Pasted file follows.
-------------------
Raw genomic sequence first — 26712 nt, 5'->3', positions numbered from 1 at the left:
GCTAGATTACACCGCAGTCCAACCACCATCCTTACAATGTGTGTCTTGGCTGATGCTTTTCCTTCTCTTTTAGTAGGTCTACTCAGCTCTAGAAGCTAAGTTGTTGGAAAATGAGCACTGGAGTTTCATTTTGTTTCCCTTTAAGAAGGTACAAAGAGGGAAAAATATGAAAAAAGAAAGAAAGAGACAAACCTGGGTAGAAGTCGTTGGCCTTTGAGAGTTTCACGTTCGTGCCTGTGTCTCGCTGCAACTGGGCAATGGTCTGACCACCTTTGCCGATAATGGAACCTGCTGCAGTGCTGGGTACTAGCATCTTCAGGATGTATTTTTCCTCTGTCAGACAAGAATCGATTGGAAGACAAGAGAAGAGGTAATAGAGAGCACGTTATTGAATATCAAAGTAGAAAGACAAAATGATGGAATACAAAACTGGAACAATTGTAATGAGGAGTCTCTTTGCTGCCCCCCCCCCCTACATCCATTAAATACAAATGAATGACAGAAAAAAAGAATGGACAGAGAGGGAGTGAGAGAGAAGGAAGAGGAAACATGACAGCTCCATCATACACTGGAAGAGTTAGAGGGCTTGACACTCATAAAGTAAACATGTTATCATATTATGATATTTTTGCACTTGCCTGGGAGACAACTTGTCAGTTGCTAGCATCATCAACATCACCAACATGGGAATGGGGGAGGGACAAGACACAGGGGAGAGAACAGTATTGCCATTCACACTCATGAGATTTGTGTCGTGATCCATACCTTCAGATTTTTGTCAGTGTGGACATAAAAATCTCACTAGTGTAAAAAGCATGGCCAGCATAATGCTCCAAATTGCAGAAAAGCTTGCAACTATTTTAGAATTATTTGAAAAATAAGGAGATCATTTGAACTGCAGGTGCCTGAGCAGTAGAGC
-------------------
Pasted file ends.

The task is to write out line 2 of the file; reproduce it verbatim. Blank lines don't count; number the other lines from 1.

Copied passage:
GCTAGATTACACCGCAGTCCAACCACCATCCTTACAATGTGTGTCTTGGCTGATGCTTTTCCTTCTCTTTTAGTAGGTCTACTCAGCTCTAGAAGCTAAGTTGTTGGAAAATGAGCACTGGAGTTTCATTTTGTTTCCCTTTAAGAAGGTACAAAGAGGGAAAAATATGAAAAAAGAAAGAAAGAGACAAACCTGGGTAGAAGTCGTTGGCCTTTGAGAGTTTCACGTTCGTGCCTGTGTCTCGCTGCAACTGGGCAATGGTCTGACCACCTTTGCCGATAATGGAACCTGCTGCAGTGCTGGGTACTAGCATCTTCAGGATGTATTTTTCCTCTGTCAGACAAGAATCGATTGGAAGACAAGAGAAGAGGTAATAGAGAGCACGTTATTGAATATCAAAGTAGAAAGACAAAATGATGGAATACAAAACTGGAACAATTGTAATGAGGAGTCTCTTTGCTGCCCCCCCCCCCTACATCCATTAAATACAAATGAATGACAGAAAAAAAGAATGGACAGAGAGGGAGTGAGAGAGAAGGAAGAGGAAACATGACAGCTCCATCATACACTGGAAGAGTTAGAGGGCTTGACACTCATAAAGTAAACATGTTATCATATTATGATATTTTTGCACTTGCCTGGGAGACAACTTGTCAGTTGCTAGCATCATCAACATCACCAACATGGGAATGGGGGAGGGACAAGACACAGGGGAGAGAACAGTATTGCCATTCACACTCATGAGATTTGTGTCGTGATCCATACCTTCAGATTTTTGTCAGTGTGGACATAAAAATCTCACTAGTGTAAAAAGCATGGCCAGCATAATGCTCCAAATTGCAGAAAAGCTTGCAACTATTTTAGAATTATTTGAAAAATAAGGAGATCATTTGAACTGCAGGTGCCTGAGCAGTAGAGC